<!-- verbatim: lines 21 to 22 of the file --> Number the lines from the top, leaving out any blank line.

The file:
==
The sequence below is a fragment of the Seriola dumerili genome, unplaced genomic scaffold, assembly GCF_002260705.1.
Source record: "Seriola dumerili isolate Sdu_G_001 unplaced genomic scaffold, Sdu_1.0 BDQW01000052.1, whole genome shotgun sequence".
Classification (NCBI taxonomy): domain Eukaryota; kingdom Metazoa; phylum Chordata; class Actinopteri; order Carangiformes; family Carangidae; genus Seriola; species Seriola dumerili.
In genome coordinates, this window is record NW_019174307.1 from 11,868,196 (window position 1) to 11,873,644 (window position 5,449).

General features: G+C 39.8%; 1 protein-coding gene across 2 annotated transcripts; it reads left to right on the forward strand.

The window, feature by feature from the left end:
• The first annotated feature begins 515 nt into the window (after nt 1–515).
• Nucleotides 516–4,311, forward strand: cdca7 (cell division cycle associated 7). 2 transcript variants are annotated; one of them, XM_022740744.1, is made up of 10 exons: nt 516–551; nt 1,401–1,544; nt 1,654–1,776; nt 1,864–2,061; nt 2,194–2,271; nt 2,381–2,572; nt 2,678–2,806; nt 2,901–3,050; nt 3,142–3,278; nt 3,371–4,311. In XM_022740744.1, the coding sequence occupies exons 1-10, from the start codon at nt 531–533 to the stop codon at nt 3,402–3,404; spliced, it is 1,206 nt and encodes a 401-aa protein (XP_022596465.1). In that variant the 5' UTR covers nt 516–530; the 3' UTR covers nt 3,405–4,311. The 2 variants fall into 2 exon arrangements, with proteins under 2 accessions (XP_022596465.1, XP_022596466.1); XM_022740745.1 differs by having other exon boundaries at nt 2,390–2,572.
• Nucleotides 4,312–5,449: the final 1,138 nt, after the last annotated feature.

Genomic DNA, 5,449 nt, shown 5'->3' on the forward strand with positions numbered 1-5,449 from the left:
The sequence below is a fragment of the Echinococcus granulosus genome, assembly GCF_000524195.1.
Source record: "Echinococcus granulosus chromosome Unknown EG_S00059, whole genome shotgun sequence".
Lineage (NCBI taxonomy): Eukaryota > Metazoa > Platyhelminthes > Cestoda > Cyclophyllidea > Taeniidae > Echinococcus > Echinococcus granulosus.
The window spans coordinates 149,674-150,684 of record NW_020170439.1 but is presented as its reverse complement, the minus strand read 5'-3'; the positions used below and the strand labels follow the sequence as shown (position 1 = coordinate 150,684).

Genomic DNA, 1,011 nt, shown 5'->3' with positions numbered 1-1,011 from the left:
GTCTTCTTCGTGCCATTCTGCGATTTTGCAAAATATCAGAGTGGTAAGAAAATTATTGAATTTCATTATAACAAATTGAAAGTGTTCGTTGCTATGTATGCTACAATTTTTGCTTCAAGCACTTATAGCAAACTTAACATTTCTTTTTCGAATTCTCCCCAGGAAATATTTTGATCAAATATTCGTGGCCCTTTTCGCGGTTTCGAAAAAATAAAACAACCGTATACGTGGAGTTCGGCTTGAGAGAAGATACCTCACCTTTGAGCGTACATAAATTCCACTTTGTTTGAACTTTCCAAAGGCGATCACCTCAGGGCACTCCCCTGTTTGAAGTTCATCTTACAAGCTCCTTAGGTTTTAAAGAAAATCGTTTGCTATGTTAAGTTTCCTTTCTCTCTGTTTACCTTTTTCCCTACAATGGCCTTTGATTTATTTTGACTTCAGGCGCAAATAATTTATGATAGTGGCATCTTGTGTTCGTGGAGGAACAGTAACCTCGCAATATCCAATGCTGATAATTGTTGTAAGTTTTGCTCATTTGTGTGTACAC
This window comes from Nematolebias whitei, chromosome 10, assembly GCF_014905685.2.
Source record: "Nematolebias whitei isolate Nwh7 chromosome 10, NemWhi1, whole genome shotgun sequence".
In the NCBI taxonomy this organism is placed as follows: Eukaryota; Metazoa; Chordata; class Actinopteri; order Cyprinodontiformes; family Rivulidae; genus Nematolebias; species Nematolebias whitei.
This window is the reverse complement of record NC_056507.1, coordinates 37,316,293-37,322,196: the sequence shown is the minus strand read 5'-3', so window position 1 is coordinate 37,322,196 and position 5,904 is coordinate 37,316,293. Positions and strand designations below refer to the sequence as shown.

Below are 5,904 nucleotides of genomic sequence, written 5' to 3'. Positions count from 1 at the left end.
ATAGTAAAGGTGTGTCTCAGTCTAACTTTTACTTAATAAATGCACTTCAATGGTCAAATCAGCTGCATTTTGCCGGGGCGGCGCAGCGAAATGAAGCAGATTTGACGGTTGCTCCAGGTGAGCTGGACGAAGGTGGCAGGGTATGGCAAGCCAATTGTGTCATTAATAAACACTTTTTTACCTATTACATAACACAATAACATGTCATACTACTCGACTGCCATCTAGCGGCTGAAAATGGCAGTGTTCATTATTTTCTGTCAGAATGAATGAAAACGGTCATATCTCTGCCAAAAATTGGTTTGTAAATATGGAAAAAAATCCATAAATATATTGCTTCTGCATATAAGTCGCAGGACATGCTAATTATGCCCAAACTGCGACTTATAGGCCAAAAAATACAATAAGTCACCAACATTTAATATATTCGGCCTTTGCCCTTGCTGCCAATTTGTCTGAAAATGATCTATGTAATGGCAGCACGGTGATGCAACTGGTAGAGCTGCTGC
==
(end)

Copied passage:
Below are 5,904 nucleotides of genomic sequence, written 5' to 3'. Positions count from 1 at the left end.
ATAGTAAAGGTGTGTCTCAGTCTAACTTTTACTTAATAAATGCACTTCAATGGTCAAATCAGCTGCATTTTGCCGGGGCGGCGCAGCGAAATGAAGCAGATTTGACGGTTGCTCCAGGTGAGCTGGACGAAGGTGGCAGGGTATGGCAAGCCAATTGTGTCATTAATAAACACTTTTTTACCTATTACATAACACAATAACATGTCATACTACTCGACTGCCATCTAGCGGCTGAAAATGGCAGTGTTCATTATTTTCTGTCAGAATGAATGAAAACGGTCATATCTCTGCCAAAAATTGGTTTGTAAATATGGAAAAAAATCCATAAATATATTGCTTCTGCATATAAGTCGCAGGACATGCTAATTATGCCCAAACTGCGACTTATAGGCCAAAAAATACAATAAGTCACCAACATTTAATATATTCGGCCTTTGCCCTTGCTGCCAATTTGTCTGAAAATGATCTATGTAATGGCAGCACGGTGATGCAACTGGTAGAGCTGCTGC